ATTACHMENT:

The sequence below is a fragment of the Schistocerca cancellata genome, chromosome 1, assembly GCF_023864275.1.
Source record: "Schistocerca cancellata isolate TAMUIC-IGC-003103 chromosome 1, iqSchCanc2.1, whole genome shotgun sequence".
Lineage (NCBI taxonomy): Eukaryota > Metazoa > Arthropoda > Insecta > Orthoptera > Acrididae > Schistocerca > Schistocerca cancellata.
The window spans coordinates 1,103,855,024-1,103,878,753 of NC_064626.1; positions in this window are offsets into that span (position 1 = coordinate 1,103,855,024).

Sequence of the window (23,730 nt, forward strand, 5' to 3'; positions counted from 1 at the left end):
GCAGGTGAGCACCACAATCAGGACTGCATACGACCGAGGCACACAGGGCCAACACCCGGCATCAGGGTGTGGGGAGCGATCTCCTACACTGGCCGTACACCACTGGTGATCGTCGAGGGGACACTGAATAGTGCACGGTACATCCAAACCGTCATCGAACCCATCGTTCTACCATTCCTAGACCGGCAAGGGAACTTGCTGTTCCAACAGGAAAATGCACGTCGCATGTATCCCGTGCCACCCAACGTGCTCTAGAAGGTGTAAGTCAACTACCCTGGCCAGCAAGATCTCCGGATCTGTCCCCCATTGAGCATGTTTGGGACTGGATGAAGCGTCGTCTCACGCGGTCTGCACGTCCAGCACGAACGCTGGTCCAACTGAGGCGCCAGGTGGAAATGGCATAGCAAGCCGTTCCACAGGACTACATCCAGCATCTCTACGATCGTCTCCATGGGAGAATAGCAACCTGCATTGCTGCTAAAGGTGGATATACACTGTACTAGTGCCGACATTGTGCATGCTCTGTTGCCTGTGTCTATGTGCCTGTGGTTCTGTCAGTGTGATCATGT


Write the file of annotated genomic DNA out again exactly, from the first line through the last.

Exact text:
The sequence below is a fragment of the Schistocerca cancellata genome, chromosome 1, assembly GCF_023864275.1.
Source record: "Schistocerca cancellata isolate TAMUIC-IGC-003103 chromosome 1, iqSchCanc2.1, whole genome shotgun sequence".
Lineage (NCBI taxonomy): Eukaryota > Metazoa > Arthropoda > Insecta > Orthoptera > Acrididae > Schistocerca > Schistocerca cancellata.
The window spans coordinates 1,103,855,024-1,103,878,753 of NC_064626.1; positions in this window are offsets into that span (position 1 = coordinate 1,103,855,024).

Sequence of the window (23,730 nt, forward strand, 5' to 3'; positions counted from 1 at the left end):
GCAGGTGAGCACCACAATCAGGACTGCATACGACCGAGGCACACAGGGCCAACACCCGGCATCAGGGTGTGGGGAGCGATCTCCTACACTGGCCGTACACCACTGGTGATCGTCGAGGGGACACTGAATAGTGCACGGTACATCCAAACCGTCATCGAACCCATCGTTCTACCATTCCTAGACCGGCAAGGGAACTTGCTGTTCCAACAGGAAAATGCACGTCGCATGTATCCCGTGCCACCCAACGTGCTCTAGAAGGTGTAAGTCAACTACCCTGGCCAGCAAGATCTCCGGATCTGTCCCCCATTGAGCATGTTTGGGACTGGATGAAGCGTCGTCTCACGCGGTCTGCACGTCCAGCACGAACGCTGGTCCAACTGAGGCGCCAGGTGGAAATGGCATAGCAAGCCGTTCCACAGGACTACATCCAGCATCTCTACGATCGTCTCCATGGGAGAATAGCAACCTGCATTGCTGCTAAAGGTGGATATACACTGTACTAGTGCCGACATTGTGCATGCTCTGTTGCCTGTGTCTATGTGCCTGTGGTTCTGTCAGTGTGATCATGT